dome, sounds obvious but the definitions above do not generally measure that.
A better metric for describing the resolving power of a dome is to determine
the point at which increasing the resolution of the input image does not
improve the perceived quality. The test is easy and similar to the way one
determines the actual resolution of lenses for example. This is to photograph, or
broadcast, a known image (a test pattern) that has been designed to reveal the
resolving limits. The test pattern presented and adapted here for fulldome
contains similar elements used to determine the resolution for broadcast or lenses. One
defines this test fisheye pattern at "infinite" resolution (continuous not
discrete) and one renders that at various discrete resolutions,
presenting each on the dome. The true resolution of the
dome is defined as the point at which increasing the test pattern resolution
does not improve the result on the dome. An important feature of the test pattern
will be features at known spatial resolutions; a claimed dome resolution above
those spatial features should be able to resolve them.
Image may be freely used under the condition it is not modified in any way.
The image may be freely distributed as long as this license statement is included.
How to use this test pattern
The following describes the features of the image and how it might be used.
The text characters in all the images irrespective of the resolution are 12 pixels wide.
Pixelated for sure but easily enough pixels to represent numbers. On a projection system capable
of resolving a particular resolution the numbers should be clearly discernible, good
choices for inspection would be "0", "3" and "8".
In these images, irrespective of the resolution, the lines making up the polar grid
are two pixels wide plus any antialiasing.
These white lines are useful for picking up chromatic errors, which
are likely to be most obvious towards the extreme angles of any lens, especially wide angle
lenses. Noting that chromatic errors are not always due to lenses, some projector technologies
can also generate chromatic-like effects and the higher end models should allow that to be
In the top right and bottom left quadrants are variously spaced lines (vertical and horizontal)
as well as variously spaced rings and radial lines. The white and dark zones should be resolvable by a
projection system of the corresponding (or greater) resolution. In particular the finest
rings give the best indication of the resolving power. If these structures blend into a solid
grey that is an indication that the resolving capabilities are lower than the test pattern resolution
The relative black to white widths are the same across all image resolutions, for example
the left of the image below is from the 2K test pattern and the right is from the 4K test
The points included might be used to evaluate star quality are progressively 1 pixel wide,
2 pixels wide, 3 pixels wide and 4 pixels wide.
The solid inset colour swatches are 50% and 100% saturation.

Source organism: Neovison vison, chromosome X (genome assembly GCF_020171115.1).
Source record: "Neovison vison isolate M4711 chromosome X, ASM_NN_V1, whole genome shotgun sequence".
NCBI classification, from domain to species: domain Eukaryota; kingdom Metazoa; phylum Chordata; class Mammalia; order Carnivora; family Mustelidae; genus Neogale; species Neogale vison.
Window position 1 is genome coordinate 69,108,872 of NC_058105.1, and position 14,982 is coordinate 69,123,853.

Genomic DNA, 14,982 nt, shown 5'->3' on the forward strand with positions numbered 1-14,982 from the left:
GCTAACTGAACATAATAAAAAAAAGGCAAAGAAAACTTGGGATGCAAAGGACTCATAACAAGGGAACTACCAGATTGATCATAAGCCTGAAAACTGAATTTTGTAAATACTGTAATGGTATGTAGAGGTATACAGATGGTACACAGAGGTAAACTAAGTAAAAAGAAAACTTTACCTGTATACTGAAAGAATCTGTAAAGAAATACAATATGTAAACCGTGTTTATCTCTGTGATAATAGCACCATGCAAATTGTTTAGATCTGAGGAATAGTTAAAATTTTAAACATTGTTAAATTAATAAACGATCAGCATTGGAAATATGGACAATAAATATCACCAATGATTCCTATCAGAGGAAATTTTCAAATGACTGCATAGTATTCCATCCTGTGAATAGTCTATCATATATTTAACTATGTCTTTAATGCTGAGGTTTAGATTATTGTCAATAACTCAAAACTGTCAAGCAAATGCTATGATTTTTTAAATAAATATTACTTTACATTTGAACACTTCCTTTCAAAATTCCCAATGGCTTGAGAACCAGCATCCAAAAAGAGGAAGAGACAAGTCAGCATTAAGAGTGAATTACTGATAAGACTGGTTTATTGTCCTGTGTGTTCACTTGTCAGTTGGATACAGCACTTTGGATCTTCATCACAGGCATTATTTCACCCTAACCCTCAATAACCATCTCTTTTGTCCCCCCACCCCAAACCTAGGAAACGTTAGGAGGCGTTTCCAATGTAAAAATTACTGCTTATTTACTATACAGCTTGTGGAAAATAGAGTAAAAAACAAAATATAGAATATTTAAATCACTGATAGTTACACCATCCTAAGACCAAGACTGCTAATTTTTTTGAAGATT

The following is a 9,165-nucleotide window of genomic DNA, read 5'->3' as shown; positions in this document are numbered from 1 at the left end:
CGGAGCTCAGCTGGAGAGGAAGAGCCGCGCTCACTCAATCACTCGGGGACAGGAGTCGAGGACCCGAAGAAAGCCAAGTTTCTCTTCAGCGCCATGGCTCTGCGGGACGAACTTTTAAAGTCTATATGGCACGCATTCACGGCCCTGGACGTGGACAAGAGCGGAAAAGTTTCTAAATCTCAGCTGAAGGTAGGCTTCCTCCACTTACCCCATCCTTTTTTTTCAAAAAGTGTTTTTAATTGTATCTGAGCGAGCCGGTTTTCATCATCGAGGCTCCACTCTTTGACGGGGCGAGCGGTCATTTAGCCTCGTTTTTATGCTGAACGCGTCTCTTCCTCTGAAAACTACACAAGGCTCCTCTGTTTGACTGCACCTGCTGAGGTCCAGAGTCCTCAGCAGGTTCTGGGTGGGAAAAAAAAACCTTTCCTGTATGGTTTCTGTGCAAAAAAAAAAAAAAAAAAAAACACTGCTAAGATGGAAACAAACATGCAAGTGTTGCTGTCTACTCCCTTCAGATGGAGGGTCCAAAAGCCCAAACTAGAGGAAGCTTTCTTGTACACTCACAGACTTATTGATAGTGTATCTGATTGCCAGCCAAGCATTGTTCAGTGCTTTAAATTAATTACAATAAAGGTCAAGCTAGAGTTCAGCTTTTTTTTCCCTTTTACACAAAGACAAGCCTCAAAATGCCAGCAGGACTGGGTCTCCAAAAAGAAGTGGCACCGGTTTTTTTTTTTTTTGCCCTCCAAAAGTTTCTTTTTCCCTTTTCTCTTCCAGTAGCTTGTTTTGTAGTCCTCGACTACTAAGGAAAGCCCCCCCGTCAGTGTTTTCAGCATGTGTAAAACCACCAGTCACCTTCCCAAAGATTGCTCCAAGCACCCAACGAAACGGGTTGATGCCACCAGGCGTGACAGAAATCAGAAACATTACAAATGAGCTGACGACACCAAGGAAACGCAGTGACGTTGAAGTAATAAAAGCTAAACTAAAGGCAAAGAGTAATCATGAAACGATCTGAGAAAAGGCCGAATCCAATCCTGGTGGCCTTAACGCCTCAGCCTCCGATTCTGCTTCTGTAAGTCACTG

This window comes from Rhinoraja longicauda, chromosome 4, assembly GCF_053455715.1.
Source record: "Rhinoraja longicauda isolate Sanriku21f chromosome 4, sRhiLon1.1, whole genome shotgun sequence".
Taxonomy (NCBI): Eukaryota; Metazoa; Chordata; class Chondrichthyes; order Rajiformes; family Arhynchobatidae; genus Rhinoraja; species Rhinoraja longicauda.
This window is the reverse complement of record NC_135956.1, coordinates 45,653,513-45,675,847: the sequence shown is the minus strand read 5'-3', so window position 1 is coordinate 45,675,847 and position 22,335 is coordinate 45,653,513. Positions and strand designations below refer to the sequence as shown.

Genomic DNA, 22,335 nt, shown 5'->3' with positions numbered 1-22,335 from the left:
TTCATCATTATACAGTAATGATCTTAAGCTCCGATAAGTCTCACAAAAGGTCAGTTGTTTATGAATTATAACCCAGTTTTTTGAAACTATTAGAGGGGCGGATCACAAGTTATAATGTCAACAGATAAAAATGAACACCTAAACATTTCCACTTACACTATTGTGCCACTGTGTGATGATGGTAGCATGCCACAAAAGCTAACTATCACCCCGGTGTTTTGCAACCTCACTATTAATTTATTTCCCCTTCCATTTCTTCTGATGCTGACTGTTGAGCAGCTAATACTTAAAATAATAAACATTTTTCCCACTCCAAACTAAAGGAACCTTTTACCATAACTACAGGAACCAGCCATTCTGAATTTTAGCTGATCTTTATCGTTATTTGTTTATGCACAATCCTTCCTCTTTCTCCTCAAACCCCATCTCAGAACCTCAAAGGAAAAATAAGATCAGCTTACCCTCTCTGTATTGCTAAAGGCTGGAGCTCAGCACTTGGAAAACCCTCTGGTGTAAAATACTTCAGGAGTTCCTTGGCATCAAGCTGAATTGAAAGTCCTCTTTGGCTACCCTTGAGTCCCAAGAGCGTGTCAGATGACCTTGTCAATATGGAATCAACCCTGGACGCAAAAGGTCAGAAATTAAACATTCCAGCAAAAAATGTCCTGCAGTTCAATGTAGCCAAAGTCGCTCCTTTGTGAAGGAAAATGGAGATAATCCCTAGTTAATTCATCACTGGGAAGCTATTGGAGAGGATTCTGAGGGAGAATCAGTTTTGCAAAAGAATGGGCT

The grey scale inset swatches are 25%, 50%, 75% and 100% saturation.
The colour aspects of this test pattern can be more difficult to evaluate. One aspect
they are intended to highlight is colour banding due to a reduced colour range in
the projector or in the compression codec. The ramp from black to primary or secondary colour
and then to white in the top left and bottom right occurs in 255 steps, as much as 8bit
colour can support.
The test image as it stands is suited to estimating the quality of realtime
computer generated graphics.
If it is to be used to estimate movie playback quality then it needs to
be encoded into a movie. Only then will some compression artifacts
be observed. The movie should consist of this image slowely rotating about the north pole,
that is, this
image rotated about the center as each frame of the movie.
Note that performing this rotation "live" (if supported) is NOT necessarily
the same as actually encoding it into a movie.
The rotation should
be slow in order to pick up aliasing and blending errors.
Shimmering of lines is the classic indication of aliasing that occurs when a high
resolution image is downscaled to a lower resolution one.
The images have been created with a gamma of 2.0 and a colour profile: sRGB IEC61966-2.1.
Any excessive amount of black or white in the greyscale (or colour)
ramps would indicate the gamma is not being preserved during the image/movie
encoding or playback process.
While not the main purpose of this document, the test pattern is an excellent way of identifying
any non-smooth playback. The author recommends a 360 rotation in 1 minute, 1800 frames for a
30fps playback system and 3600 frames for a 60fps playback system.
The use of "K" to represent 1024 rather than 1000 is due to historical reasons
within the digital fulldome movie industry. These stem from the fact that for computer
playback frames that are a power of 2 in dimension can more readily take advantages
of GPU hardware. Although this is increasingly becoming less of a consideration.
Overlooked in this discussion is dynamic range and colour depth. These
are more difficult to quantify through observation although the colour ramps
are an attempt to do that in a simplistic way. They are also confounded by many lossy
compression codecs many/most of which reduce colour depth as well as spatial resolution.
The author can supply the slow rotating movie frames referred to above at a
range of requested resolutions but this would involve a fee for a USB drive and postage.
Noting that for a correct test each frame should be rendered from the infinite version
of this test pattern rather than simply rotating the representative image provided.
Please contact the author by email for more information.
Note these have constant real-world width of elements, unlike the test pattern
above which has pixel scale elements.